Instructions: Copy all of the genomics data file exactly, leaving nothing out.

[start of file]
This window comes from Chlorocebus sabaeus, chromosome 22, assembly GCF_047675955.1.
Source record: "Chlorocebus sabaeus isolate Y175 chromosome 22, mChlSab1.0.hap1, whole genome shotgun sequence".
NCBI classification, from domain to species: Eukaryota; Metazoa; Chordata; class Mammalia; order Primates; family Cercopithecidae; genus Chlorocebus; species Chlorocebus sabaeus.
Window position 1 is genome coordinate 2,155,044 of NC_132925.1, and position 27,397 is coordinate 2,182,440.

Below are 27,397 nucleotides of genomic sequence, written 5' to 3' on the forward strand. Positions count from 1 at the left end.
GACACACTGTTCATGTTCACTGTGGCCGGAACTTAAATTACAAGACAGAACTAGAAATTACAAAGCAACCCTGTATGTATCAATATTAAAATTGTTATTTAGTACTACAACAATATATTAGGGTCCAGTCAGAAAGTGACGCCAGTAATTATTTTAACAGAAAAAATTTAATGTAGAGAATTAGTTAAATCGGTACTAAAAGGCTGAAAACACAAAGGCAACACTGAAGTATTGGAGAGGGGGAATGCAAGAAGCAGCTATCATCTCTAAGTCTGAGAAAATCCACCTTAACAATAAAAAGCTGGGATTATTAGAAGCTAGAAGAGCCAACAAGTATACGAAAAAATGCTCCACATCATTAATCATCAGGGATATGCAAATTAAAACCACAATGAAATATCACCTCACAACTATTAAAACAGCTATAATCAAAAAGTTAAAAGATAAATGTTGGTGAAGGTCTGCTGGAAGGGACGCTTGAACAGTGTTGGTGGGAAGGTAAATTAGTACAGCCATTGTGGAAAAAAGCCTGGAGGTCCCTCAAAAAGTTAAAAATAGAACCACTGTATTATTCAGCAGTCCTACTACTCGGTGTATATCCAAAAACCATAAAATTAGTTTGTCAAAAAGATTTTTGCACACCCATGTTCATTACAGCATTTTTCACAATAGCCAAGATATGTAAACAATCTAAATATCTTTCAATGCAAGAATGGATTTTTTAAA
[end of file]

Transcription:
This window comes from Chlorocebus sabaeus, chromosome 22, assembly GCF_047675955.1.
Source record: "Chlorocebus sabaeus isolate Y175 chromosome 22, mChlSab1.0.hap1, whole genome shotgun sequence".
NCBI classification, from domain to species: Eukaryota; Metazoa; Chordata; class Mammalia; order Primates; family Cercopithecidae; genus Chlorocebus; species Chlorocebus sabaeus.
Window position 1 is genome coordinate 2,155,044 of NC_132925.1, and position 27,397 is coordinate 2,182,440.

Below are 27,397 nucleotides of genomic sequence, written 5' to 3' on the forward strand. Positions count from 1 at the left end.
GACACACTGTTCATGTTCACTGTGGCCGGAACTTAAATTACAAGACAGAACTAGAAATTACAAAGCAACCCTGTATGTATCAATATTAAAATTGTTATTTAGTACTACAACAATATATTAGGGTCCAGTCAGAAAGTGACGCCAGTAATTATTTTAACAGAAAAAATTTAATGTAGAGAATTAGTTAAATCGGTACTAAAAGGCTGAAAACACAAAGGCAACACTGAAGTATTGGAGAGGGGGAATGCAAGAAGCAGCTATCATCTCTAAGTCTGAGAAAATCCACCTTAACAATAAAAAGCTGGGATTATTAGAAGCTAGAAGAGCCAACAAGTATACGAAAAAATGCTCCACATCATTAATCATCAGGGATATGCAAATTAAAACCACAATGAAATATCACCTCACAACTATTAAAACAGCTATAATCAAAAAGTTAAAAGATAAATGTTGGTGAAGGTCTGCTGGAAGGGACGCTTGAACAGTGTTGGTGGGAAGGTAAATTAGTACAGCCATTGTGGAAAAAAGCCTGGAGGTCCCTCAAAAAGTTAAAAATAGAACCACTGTATTATTCAGCAGTCCTACTACTCGGTGTATATCCAAAAACCATAAAATTAGTTTGTCAAAAAGATTTTTGCACACCCATGTTCATTACAGCATTTTTCACAATAGCCAAGATATGTAAACAATCTAAATATCTTTCAATGCAAGAATGGATTTTTTAAA